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Chapter 6. Equalization of Time-Varying ... > 6.4 Noncoherent Equalization - Pg. 260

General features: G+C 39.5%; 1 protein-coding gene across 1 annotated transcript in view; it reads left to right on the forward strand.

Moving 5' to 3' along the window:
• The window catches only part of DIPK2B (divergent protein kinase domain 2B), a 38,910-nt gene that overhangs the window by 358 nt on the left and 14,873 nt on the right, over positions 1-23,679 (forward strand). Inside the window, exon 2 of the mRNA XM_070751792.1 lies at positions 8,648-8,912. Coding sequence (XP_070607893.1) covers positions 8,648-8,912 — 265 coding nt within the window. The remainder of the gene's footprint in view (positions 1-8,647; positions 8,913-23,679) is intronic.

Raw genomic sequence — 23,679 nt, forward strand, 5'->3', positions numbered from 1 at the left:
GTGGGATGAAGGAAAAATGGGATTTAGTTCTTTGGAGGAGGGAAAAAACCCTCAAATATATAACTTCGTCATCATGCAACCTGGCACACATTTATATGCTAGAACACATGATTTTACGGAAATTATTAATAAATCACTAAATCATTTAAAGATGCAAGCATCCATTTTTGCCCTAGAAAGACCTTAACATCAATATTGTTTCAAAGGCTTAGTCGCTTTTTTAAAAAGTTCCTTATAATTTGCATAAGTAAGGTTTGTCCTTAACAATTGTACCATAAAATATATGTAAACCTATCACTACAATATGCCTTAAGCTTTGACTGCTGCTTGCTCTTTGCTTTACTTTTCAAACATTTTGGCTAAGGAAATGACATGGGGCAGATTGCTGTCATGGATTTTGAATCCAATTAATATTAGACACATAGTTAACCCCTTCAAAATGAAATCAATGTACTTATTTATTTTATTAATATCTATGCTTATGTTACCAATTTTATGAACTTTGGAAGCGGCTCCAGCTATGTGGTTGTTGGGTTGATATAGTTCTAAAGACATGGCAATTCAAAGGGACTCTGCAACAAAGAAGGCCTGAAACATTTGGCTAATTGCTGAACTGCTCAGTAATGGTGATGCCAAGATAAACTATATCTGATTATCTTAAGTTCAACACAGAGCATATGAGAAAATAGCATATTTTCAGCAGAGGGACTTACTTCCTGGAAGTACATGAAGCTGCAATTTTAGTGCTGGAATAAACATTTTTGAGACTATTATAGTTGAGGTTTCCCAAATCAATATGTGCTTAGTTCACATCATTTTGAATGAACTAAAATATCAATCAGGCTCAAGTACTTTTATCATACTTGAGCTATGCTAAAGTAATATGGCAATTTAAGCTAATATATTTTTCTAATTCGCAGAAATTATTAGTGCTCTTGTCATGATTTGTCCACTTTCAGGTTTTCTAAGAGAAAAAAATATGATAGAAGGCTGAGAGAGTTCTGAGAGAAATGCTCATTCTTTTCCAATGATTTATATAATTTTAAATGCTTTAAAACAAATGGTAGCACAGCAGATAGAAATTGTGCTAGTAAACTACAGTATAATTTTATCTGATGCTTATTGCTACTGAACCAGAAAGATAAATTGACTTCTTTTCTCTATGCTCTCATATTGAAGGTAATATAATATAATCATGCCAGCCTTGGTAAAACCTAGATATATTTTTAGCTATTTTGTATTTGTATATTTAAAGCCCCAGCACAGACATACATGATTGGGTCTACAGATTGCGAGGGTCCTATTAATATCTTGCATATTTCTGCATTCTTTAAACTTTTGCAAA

260 CHAPTER 6 Equalization of Time-Varying Channels With a TV channel, Q will not be circulant, and thus Q will not be diagonal. In this case, the off- diagonal terms of Q will be nonzero, complicating the estimation of a from y. In fact, the interference power profile of Q with CP-SCM is identical to that of Q with CP-OFDM, which (as shown in Fig. 6.4) decays quite slowly with distance from the diagonal. However, through the application of time-domain windowing 17 at the demodulator (Schniter & Liu, 2003), it is possible to give Q the narrowly quasi- banded support of Fig. 6.2(b), in which case any of the fast linear equalization techniques described in Section 6.3.3 can be used to estimate a from y. For example, Tang & Leus (2008) proposed a method to equalize a single-carrier system using the OFDM fast LMMSE technique (Rugini et al., 2005). Because a does not have a finite-alphabet structure, the trellis, DFE, and tree-search-based tech- niques discussed in Section 6.3.3 are not directly applicable to the estimation of a. Iterative soft equalization, however, is applicable. We now summarize the approach proposed by Schniter & Liu (2003). First, the fast serial iterative soft equalization technique of Schniter (2004) is used to compute ^ the LMMSE interference-canceled estimate a from the frequency-domain windowed observations y ^ (given current estimates of the time-domain symbol means and variances). Next, the estimates a are ^ ^ transformed to the time domain through a = W H a , from which posterior LLRs are calculated for each of the bits c[ j]. The posterior LLR computation is more complicated than (6.54)­(6.55), though, due to the correlation that results from the time-frequency transformation. Finally, the posterior LLRs are used as priors in the next iteration, which begins by recalculating the time-domain symbol means and variances. In Schniter & Liu (2003), a fast algorithm for the entire procedure was derived that con- sumes only O(D 2 K log K) operations per block iteration. Ng & Falconer (2004) later extended the technique of Schniter & Liu (2003) to include widely linear estimation (although they neglected the receiver windowing step). Although the windowed FDE method above focuses on CP-SCM, similar techniques can be applied to ZP-SCM under appropriate processing of the received guard samples. For single-carrier modu- lation without a prefix, the use of IBI-cancellation and cyclic-prefix reconstruction (Kim & St uber, ¨ 1998) enables the application of the CP-SCM-based windowed FDE methods discussed earlier, as demonstrated by Schniter & Liu (2004). 6.3.4.2 Other Approaches to Equalization for Single-Carrier Schemes Barhumi, Leus, & Moonen (2005) proposed a CP-SCM equalization technique based on linear TV filters whose time-variations were constrained to obey a (possibly oversampled) complex-exponential basis expansion model of order I - 1. Under these constraints, LZF and LMMSE equalizers, requiring O(KI 3 M 3 ) operations per block, were designed. However, because of the cubic complexity in M, these schemes are much more expensive than frequency-domain equalization when M is large. 6.4 NONCOHERENT EQUALIZATION In Section 6.3, we discussed the coherent approach to equalization, i.e., estimation of a from y in (6.2), where the channel H, and hence the effective channel Q, was assumed to be known. Here, we discuss noncoherent equalization, where the channel realization H is unknown but its statistics may be known. 17 With time-domain windowing, y = W y and Q = W QW H for suitably chosen diagonal .